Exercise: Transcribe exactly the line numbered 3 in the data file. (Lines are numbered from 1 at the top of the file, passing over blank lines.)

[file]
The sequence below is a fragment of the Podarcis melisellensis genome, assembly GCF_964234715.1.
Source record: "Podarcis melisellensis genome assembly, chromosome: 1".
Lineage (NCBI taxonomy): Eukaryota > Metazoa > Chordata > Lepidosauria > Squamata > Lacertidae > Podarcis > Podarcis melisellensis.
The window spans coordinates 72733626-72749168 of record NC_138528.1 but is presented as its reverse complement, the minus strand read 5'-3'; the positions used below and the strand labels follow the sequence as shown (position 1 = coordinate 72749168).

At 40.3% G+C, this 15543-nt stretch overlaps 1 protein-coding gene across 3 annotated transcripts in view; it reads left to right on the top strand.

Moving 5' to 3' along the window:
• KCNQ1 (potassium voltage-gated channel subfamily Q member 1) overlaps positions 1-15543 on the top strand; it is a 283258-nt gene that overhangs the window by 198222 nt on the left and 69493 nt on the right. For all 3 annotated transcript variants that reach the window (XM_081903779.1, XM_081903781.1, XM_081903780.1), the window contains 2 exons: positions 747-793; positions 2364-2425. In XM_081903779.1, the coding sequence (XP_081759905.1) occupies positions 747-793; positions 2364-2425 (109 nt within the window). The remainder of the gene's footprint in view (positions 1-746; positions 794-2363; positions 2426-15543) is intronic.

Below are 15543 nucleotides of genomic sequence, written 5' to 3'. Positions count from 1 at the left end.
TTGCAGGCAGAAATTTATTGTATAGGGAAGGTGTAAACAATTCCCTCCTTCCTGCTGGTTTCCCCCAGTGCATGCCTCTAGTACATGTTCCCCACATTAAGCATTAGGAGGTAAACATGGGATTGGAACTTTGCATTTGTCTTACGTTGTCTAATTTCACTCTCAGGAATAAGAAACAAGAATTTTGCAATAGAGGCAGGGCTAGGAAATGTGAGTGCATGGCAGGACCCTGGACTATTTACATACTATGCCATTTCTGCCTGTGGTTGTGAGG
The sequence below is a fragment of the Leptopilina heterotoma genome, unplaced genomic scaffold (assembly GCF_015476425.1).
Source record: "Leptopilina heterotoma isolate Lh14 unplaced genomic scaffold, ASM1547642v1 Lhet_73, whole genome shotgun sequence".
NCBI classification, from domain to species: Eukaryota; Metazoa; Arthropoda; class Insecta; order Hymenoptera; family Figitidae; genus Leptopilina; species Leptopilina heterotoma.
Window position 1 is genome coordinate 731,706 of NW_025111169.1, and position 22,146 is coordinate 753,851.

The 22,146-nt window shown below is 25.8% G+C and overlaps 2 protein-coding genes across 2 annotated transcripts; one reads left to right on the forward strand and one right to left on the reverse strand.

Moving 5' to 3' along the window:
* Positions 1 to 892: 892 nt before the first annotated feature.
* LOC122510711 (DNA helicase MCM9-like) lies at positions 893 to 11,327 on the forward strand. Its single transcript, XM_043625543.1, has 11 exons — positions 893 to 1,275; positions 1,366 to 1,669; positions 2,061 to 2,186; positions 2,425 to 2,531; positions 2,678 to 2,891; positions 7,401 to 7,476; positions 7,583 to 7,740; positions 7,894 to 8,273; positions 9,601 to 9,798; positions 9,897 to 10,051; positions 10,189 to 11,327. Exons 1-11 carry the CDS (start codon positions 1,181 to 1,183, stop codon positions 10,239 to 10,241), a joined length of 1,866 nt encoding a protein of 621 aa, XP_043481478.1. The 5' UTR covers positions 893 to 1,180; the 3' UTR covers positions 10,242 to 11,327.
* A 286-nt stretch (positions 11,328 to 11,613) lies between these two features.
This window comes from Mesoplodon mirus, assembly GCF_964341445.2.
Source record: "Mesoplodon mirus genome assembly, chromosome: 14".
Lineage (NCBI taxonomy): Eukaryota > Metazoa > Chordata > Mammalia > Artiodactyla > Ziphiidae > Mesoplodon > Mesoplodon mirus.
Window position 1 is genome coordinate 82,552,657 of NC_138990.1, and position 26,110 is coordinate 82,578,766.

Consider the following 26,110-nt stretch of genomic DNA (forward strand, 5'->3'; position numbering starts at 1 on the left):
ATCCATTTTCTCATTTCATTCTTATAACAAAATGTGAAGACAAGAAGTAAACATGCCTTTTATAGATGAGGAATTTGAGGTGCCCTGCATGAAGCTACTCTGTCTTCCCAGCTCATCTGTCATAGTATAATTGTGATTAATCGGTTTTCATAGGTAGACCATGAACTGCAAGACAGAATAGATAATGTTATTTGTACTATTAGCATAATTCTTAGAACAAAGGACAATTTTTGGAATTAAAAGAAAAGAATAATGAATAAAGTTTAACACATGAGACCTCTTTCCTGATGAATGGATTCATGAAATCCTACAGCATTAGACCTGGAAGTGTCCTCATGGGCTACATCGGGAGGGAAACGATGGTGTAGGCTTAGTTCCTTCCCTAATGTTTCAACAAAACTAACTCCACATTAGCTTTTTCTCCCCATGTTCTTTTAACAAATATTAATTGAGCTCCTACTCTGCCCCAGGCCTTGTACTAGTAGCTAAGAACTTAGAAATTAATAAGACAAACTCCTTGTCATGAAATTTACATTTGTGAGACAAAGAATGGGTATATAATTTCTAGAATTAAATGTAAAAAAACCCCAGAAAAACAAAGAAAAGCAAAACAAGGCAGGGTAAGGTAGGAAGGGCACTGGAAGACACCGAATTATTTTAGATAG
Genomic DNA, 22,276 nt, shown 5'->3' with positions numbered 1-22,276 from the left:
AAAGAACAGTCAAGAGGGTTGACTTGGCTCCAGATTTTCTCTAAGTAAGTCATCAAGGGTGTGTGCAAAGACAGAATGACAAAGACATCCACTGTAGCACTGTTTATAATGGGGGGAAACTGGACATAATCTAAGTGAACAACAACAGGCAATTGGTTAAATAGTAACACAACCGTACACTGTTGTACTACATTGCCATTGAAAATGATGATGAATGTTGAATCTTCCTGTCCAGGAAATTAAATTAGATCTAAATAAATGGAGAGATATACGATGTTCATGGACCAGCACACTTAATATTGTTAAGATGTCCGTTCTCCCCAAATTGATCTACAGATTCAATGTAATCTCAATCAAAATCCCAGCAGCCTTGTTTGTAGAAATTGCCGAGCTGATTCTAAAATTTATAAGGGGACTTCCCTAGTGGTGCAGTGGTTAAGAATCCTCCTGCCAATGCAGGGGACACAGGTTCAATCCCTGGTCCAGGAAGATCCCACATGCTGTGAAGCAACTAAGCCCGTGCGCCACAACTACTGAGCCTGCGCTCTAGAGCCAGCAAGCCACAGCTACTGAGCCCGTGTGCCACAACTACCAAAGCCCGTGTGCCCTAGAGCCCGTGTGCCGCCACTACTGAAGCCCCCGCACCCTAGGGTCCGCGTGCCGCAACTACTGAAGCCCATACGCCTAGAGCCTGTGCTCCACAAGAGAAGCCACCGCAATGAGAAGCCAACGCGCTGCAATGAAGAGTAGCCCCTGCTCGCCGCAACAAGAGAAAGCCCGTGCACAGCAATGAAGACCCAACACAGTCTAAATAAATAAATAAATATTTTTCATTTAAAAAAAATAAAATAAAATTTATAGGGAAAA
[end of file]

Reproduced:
Lineage (NCBI taxonomy): Eukaryota > Metazoa > Chordata > Lepidosauria > Squamata > Lacertidae > Podarcis > Podarcis melisellensis.